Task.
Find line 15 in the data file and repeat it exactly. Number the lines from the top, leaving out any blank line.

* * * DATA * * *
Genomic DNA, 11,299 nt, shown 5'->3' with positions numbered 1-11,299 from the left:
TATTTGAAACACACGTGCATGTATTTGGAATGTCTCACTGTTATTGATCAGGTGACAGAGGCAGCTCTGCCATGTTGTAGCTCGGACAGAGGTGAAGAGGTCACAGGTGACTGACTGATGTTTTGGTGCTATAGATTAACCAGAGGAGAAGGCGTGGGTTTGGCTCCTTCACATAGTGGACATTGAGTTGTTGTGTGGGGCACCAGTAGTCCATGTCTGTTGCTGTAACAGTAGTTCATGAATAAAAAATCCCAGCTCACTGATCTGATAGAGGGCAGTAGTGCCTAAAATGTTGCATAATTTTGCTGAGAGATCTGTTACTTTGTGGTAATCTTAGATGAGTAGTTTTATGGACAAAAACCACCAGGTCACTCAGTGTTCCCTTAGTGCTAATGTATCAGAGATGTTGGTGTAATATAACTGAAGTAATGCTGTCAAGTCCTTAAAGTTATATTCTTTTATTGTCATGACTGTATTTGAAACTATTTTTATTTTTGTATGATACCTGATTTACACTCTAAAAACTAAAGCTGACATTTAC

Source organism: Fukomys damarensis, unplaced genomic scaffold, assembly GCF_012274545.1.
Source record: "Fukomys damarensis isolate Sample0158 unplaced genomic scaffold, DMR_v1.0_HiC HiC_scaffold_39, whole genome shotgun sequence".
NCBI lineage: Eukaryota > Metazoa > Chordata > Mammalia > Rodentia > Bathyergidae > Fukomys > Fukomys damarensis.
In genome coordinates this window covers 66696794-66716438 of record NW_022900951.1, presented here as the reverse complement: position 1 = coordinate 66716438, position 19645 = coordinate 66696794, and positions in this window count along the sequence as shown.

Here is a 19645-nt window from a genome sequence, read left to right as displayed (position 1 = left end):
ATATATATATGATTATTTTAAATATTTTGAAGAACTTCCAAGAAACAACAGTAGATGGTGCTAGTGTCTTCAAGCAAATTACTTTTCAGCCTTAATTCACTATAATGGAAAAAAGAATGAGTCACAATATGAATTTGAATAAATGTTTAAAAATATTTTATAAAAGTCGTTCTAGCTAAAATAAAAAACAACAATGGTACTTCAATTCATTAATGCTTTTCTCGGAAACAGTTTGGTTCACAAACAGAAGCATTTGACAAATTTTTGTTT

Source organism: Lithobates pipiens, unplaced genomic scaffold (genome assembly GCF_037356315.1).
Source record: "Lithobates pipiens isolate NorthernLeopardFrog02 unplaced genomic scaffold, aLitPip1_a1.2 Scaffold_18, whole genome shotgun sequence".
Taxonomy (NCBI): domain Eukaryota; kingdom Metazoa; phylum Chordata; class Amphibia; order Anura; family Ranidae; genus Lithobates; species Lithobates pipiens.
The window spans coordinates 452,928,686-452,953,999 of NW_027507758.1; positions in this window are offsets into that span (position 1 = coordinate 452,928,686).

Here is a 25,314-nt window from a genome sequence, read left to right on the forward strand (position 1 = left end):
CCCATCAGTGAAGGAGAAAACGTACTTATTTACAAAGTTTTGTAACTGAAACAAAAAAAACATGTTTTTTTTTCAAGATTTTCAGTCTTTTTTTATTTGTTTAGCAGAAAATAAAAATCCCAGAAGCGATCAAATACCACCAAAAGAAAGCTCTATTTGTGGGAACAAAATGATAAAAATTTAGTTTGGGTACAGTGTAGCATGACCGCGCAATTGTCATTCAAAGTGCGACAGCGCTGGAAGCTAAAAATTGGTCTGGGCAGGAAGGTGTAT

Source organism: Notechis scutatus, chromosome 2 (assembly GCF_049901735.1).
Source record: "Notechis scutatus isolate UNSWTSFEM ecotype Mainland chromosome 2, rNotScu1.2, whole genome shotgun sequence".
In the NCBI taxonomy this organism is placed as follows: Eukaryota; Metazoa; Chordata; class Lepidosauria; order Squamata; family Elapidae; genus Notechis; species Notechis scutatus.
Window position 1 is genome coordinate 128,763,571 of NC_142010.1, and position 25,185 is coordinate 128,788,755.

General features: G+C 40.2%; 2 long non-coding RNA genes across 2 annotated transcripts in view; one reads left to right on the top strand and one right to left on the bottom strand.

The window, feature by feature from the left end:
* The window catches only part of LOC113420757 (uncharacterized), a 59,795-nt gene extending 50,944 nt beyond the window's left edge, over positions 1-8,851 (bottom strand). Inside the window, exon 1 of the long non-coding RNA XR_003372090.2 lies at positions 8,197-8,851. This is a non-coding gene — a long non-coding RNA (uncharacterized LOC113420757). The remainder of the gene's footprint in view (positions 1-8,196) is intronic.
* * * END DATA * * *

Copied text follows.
Source organism: Notechis scutatus, chromosome 2 (assembly GCF_049901735.1).